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Ustad Bismillah Khan passed away

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Monday, August 21, 2006

Varanasi (UNI): Shehnai maestro Ustad Bismillah Khan died of cardiac failure early today. The 90-year-old Bharat Ratna awardee is survived by five sons, Mehtab Hussain being the eldest one(71), and three daughters. The administration at the Heritage Hospital here, where he was admitted on August 17 for treatment of elctrolyte imbalance, said Khan Sahib died at around 0245 hrs at the coronary care unit (CCU).Hospital Medical Superintendent Brigadier P S R Aiyar here said Khan Sahib, admitted to the private intensive care unit (ICU), complained of heaviness in chest and chest pain at 0145 hrs following which he was shifted to the CCU. At the CCU, he was put on a ventillator and artificial pacemaker, but he turned clinically dead at around 0245 hrs, he added.

The mortal remains of the music legend were taken to his residence in the Harha Sarai locality of the city, where relatives and well-wishers were pouring in large numbers.Meanwhile, District Magistrate Rajiv Aggrawal told UNI that the body of the shehnai exponent will lie in state at the Benia Bag park for 'Janata Darshan' after 1200 hrs and the burial was likely to take place after 1800 hrs at the Karbala in Fatman -- the place where Khan Sahib played soulful tunes on Moharram.

Mr Aggrawal also said Uttar Pradesh Governor T V Rajeswar was slated to visit Khan Sahib's residence to pay tributes to the music legend at 1030 hrs, while state power minister Shiv Pal Singh Yadav would be arriving here soon. Chief Minister Mulayam Singh Yadav is also expected to pay a visit to Khan Sahib's residence today. Official sources from Lucknow told UNI that state mourning has been declared and all government offices and government-run colleges and schools will remain closed today. The maestro will be buried with full state honours.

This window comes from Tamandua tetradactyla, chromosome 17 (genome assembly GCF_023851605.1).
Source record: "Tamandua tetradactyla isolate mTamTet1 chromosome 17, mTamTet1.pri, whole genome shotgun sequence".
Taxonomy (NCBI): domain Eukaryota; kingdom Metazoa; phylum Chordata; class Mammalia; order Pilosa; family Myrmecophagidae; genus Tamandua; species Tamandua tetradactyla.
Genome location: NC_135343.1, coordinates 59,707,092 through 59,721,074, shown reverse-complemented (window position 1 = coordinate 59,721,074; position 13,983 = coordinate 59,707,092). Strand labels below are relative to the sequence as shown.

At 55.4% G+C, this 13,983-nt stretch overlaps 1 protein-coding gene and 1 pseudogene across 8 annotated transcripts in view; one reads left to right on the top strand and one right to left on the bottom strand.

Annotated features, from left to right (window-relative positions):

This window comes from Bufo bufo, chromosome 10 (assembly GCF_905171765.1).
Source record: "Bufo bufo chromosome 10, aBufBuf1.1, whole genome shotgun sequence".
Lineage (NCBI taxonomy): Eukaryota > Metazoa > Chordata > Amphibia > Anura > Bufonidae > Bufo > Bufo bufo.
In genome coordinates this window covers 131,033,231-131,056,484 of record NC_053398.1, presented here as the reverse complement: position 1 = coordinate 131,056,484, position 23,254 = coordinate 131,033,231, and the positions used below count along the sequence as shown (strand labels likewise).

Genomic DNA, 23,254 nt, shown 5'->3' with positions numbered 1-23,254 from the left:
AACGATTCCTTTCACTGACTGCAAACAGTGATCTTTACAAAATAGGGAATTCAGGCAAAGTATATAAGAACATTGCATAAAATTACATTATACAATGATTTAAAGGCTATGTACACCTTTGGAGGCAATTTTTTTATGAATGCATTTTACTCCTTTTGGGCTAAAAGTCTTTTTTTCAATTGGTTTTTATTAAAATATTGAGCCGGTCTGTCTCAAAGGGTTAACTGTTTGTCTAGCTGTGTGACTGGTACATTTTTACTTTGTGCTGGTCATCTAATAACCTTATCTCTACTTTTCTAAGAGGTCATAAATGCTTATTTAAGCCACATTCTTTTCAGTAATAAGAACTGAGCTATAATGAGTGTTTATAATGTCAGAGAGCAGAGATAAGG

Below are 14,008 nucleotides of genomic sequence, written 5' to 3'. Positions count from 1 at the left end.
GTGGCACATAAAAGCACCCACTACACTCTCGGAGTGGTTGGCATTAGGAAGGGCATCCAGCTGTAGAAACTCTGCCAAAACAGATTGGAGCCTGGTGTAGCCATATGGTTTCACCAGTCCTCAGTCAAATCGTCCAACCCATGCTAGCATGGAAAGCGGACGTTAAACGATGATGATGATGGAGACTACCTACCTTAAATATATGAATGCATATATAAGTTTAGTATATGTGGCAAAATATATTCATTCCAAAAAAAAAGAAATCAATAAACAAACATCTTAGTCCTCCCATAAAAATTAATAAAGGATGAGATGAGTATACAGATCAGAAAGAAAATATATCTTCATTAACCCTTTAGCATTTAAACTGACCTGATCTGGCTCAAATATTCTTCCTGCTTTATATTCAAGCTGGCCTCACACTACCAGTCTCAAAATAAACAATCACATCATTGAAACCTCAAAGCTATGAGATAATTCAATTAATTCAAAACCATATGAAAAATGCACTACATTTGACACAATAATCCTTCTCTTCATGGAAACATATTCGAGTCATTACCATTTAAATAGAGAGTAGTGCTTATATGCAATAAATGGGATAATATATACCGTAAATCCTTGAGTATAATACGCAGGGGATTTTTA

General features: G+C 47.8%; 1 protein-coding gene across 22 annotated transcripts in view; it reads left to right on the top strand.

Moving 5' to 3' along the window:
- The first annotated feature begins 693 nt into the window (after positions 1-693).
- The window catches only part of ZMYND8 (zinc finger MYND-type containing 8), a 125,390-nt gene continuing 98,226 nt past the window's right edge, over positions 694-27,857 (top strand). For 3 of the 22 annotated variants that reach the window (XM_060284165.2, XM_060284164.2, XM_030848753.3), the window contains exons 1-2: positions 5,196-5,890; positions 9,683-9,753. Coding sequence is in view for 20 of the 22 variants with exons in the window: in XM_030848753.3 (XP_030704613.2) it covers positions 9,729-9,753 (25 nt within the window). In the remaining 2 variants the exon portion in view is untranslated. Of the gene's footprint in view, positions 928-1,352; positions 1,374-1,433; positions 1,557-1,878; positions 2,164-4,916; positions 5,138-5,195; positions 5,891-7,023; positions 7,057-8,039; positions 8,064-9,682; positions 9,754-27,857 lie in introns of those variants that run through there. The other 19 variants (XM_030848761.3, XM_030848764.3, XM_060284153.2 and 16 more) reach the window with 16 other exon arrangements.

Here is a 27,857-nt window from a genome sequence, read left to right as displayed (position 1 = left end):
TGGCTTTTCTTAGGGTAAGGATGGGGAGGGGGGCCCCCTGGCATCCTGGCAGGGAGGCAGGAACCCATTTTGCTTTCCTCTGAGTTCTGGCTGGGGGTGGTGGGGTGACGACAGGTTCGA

The maestro was born on March 21, 1916 into a family of court musicians and later trained under his uncle, the late Ali Bux 'Vilayatu,' a shehnai player at Varanasi's Vishwanath temple. In 2001, he became the third classical musician to be awarded the Bharat Ratna, India's highest civilian honour. The music exponent, who poured his heart into Rag Kafi from Red Fort on the eve of the country's first Republic Day ceremony, brought out the best of the 'Ganga-Jamuni' (multi-cultural) fabric of Indian classical music. His early training in shehnai took place on the banks of the sacred Ganga river in Varanasi and the riverine Balaji temple, where he is claimed to have been blessed with the presence of Lord Balaji.

As a towering icon of the secular tradition, Khan Sahib not only regaled audiences in the country, but worldwide with live performances in Afghanistan, Europe, Iran, Iraq, Canada, West Africa, the US, Russia, Japan, Hong Kong and almost every capital city of the world. Accredited with transforming shehnai from a marriage ceremony instrument to a classical ''One'', Khan Sahib was conferred the honorary doctorate from the Banaras Hindu University (BHU) and Shantiniketan. He was also bestowed with the Sangeet Natak Academi Award, the Tansen Award of the Madhya Pradesh government and also the prestigious Padma Vibhushan, before being awarded the highest civilian honour of the country, Bharat Ratna, on May 4, 2001.

During his last days, Khan Sahib strongly hit out against the commercialisation of music and deeply regretted the declining Guru Shishya tradition. The music maestro was hurt by the March 7 twin blasts in Varanasi and strongly condemned the act as ''inhuman'' and ''anti-national''. His demise in a Varanasi hospital fulfiled his desire of breathing his last in Kashi, said his secretary S Javed.

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